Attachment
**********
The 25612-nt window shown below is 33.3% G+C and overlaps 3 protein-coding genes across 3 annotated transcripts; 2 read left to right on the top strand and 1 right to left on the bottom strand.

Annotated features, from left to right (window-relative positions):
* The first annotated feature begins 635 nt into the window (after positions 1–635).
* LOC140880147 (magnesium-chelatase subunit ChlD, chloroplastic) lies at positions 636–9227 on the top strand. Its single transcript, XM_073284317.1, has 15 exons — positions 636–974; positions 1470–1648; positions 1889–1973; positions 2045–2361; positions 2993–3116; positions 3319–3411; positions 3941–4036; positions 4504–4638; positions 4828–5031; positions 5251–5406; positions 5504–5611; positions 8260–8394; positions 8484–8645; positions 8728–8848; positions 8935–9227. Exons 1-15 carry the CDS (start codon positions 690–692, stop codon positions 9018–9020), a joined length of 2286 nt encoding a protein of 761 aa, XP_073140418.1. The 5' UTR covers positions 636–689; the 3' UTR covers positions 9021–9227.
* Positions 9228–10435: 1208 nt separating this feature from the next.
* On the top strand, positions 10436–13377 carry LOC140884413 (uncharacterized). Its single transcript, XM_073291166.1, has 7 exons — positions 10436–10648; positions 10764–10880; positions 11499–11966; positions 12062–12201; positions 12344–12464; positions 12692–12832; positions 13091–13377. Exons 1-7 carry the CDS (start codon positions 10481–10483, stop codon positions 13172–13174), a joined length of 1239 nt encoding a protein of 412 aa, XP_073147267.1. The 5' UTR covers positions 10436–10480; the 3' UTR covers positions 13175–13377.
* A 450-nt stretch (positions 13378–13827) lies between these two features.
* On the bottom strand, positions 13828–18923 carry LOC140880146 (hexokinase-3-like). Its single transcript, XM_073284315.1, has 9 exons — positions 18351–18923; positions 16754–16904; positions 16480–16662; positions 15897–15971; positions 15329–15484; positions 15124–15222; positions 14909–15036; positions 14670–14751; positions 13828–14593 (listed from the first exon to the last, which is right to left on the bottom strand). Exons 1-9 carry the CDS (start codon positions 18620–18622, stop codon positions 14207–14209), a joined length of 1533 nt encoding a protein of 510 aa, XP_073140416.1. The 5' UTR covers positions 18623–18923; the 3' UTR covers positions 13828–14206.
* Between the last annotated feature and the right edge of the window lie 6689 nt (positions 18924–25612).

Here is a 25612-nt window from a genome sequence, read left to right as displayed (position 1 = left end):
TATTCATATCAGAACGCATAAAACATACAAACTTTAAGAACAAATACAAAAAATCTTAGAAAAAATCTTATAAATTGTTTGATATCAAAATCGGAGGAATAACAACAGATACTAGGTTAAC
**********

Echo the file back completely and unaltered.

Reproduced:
The 25612-nt window shown below is 33.3% G+C and overlaps 3 protein-coding genes across 3 annotated transcripts; 2 read left to right on the top strand and 1 right to left on the bottom strand.

Annotated features, from left to right (window-relative positions):
* The first annotated feature begins 635 nt into the window (after positions 1–635).
* LOC140880147 (magnesium-chelatase subunit ChlD, chloroplastic) lies at positions 636–9227 on the top strand. Its single transcript, XM_073284317.1, has 15 exons — positions 636–974; positions 1470–1648; positions 1889–1973; positions 2045–2361; positions 2993–3116; positions 3319–3411; positions 3941–4036; positions 4504–4638; positions 4828–5031; positions 5251–5406; positions 5504–5611; positions 8260–8394; positions 8484–8645; positions 8728–8848; positions 8935–9227. Exons 1-15 carry the CDS (start codon positions 690–692, stop codon positions 9018–9020), a joined length of 2286 nt encoding a protein of 761 aa, XP_073140418.1. The 5' UTR covers positions 636–689; the 3' UTR covers positions 9021–9227.
* Positions 9228–10435: 1208 nt separating this feature from the next.
* On the top strand, positions 10436–13377 carry LOC140884413 (uncharacterized). Its single transcript, XM_073291166.1, has 7 exons — positions 10436–10648; positions 10764–10880; positions 11499–11966; positions 12062–12201; positions 12344–12464; positions 12692–12832; positions 13091–13377. Exons 1-7 carry the CDS (start codon positions 10481–10483, stop codon positions 13172–13174), a joined length of 1239 nt encoding a protein of 412 aa, XP_073147267.1. The 5' UTR covers positions 10436–10480; the 3' UTR covers positions 13175–13377.
* A 450-nt stretch (positions 13378–13827) lies between these two features.
* On the bottom strand, positions 13828–18923 carry LOC140880146 (hexokinase-3-like). Its single transcript, XM_073284315.1, has 9 exons — positions 18351–18923; positions 16754–16904; positions 16480–16662; positions 15897–15971; positions 15329–15484; positions 15124–15222; positions 14909–15036; positions 14670–14751; positions 13828–14593 (listed from the first exon to the last, which is right to left on the bottom strand). Exons 1-9 carry the CDS (start codon positions 18620–18622, stop codon positions 14207–14209), a joined length of 1533 nt encoding a protein of 510 aa, XP_073140416.1. The 5' UTR covers positions 18623–18923; the 3' UTR covers positions 13828–14206.
* Between the last annotated feature and the right edge of the window lie 6689 nt (positions 18924–25612).

Here is a 25612-nt window from a genome sequence, read left to right as displayed (position 1 = left end):
TATTCATATCAGAACGCATAAAACATACAAACTTTAAGAACAAATACAAAAAATCTTAGAAAAAATCTTATAAATTGTTTGATATCAAAATCGGAGGAATAACAACAGATACTAGGTTAAC